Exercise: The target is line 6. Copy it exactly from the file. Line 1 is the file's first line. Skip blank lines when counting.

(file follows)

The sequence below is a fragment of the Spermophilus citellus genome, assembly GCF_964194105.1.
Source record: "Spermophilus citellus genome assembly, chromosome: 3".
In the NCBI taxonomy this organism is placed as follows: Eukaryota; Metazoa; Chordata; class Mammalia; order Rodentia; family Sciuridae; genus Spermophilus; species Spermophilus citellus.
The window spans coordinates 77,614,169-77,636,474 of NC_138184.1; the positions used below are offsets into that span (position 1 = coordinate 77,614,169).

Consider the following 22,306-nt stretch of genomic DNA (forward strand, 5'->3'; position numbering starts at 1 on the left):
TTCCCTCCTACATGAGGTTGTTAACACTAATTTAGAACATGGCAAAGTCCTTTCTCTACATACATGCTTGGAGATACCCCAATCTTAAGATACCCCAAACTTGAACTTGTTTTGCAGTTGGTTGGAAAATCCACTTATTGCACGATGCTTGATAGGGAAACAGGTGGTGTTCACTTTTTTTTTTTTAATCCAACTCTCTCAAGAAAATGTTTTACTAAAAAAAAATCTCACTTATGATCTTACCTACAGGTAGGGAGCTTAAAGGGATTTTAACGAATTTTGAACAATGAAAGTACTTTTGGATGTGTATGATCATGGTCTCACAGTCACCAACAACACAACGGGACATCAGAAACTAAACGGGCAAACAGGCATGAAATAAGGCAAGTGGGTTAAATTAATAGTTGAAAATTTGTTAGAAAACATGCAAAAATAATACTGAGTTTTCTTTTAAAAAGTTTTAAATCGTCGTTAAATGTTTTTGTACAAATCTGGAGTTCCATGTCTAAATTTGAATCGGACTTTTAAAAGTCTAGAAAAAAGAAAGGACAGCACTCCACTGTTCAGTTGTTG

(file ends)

TTCCCTCCTACATGAGGTTGTTAACACTAATTTAGAACATGGCAAAGTCCTTTCTCTACATACATGCTTGGAGATACCCCAATCTTAAGATACCCCAAACTTGAACTTGTTTTGCAGTTGGTTGGAAAATCCACTTATTGCACGATGCTTGATAGGGAAACAGGTGGTGTTCACTTTTTTTTTTTTAATCCAACTCTCTCAAGAAAATGTTTTACTAAAAAAAAATCTCACTTATGATCTTACCTACAGGTAGGGAGCTTAAAGGGATTTTAACGAATTTTGAACAATGAAAGTACTTTTGGATGTGTATGATCATGGTCTCACAGTCACCAACAACACAACGGGACATCAGAAACTAAACGGGCAAACAGGCATGAAATAAGGCAAGTGGGTTAAATTAATAGTTGAAAATTTGTTAGAAAACATGCAAAAATAATACTGAGTTTTCTTTTAAAAAGTTTTAAATCGTCGTTAAATGTTTTTGTACAAATCTGGAGTTCCATGTCTAAATTTGAATCGGACTTTTAAAAGTCTAGAAAAAAGAAAGGACAGCACTCCACTGTTCAGTTGTTG